With level matching and A-B testing, just using my long experience and 'golden ears' to make such judgments ...

Regards,

Steve.:
 
Steve M said:
Thanks Cab, we are both not using the mute function. The kit amps we've both got suggests a simple wire jumper to bypass the mute circuit.

There is a slight anomaly between his board and mine near the mute circuit. There is a 22uF electrolytic cap in this position which on his board appears to be connected a*se-about(wrong way around)! The negative of the cap on his board is in the positive position on my board (my board is clearly marked + where positive should be). The reversed position of this cap is the ONLY difference between his board and mine.

With level matching and A-B testing, just using my long experience and 'golden ears' to make such judgments ...

Regards,

Steve.:


Do you two also have identical speakers in an identical size / shape room? If not, take your amp to his set up. I'm sure it will sound the same then.
 
Mark: I've got his amp here in my room and have been directly A-Bing the two ...all components and cables kept the same.

The only things I can think of causing the difference in sound are:
- burn in time for the LM3876 chip (or maybe for the whole amp?)
- slightly different chassis layout
- the reversed (+ve) position of the 22uF cap near the mute
- the cheap Bourns pot might be outperforming the Alps Blue

Who knows... ????

Regards,

Steve.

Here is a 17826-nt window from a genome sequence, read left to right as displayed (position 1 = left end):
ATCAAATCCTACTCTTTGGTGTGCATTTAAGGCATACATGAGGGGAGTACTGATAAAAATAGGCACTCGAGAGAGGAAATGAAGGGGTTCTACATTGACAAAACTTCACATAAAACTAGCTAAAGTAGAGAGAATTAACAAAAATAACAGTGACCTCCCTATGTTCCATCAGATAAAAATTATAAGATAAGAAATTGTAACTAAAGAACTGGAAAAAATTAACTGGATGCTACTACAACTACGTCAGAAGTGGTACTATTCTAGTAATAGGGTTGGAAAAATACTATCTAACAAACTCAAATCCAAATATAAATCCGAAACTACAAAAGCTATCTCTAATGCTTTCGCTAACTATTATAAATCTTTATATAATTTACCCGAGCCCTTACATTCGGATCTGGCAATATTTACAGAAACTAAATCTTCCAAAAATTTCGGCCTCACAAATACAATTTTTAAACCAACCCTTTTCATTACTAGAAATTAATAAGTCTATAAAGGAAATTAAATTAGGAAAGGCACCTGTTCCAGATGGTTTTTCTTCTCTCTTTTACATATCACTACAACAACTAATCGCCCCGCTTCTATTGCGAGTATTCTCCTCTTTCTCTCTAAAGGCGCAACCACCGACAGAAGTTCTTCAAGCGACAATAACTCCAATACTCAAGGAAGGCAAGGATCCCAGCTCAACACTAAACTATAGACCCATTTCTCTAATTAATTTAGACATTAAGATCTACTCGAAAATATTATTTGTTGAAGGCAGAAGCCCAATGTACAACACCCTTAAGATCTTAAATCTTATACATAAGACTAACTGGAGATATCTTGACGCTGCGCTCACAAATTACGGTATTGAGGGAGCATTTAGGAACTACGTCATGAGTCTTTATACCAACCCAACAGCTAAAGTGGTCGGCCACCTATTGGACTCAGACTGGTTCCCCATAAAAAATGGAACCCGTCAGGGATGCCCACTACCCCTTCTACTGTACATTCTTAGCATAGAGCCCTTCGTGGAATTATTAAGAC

I see.

It was previously mentioned that if the chip isn't properly out of mute then it will exhibit some strange distortion. I am not sure if having the mute cap the wrong way would prevent it from going in to mute properly.

Try putting the mute cap the right way around on his. You should probably do regardless, if you're sure it's the wrong way around!
 
Steve M said:
Mark: I've got his amp here in my room and have been directly A-Bing the two ...all components and cables kept the same.

The only things I can think of causing the difference in sound are:
- burn in time for the LM3876 chip (or maybe for the whole amp?)
- slightly different chassis layout
- the reversed (+ve) position of the 22uF cap near the mute
- the cheap Bourns pot might be outperforming the Alps Blue
- The levels are not properly matched. Research has shown that even small differences in level can make two identical amps sound very different. The levels will need not be obviously different.

Try level matching within 1dB with a good meter, and switching to a double blind testing protocol.

markiemrboo said:
I see.
It was previously mentioned that if the chip isn't properly out of mute then it will exhibit some strange distortion. I am not sure if having the mute cap the wrong way would prevent it from going in to mute properly.
It could be. That mute cap should be in parallel with a resistor of between 22k and 10k. The function of the cap is to reduce pop on turnon and turnoff, so a dead electrolytic shouldn't effect the normal sound of the amp, unless it were shorting.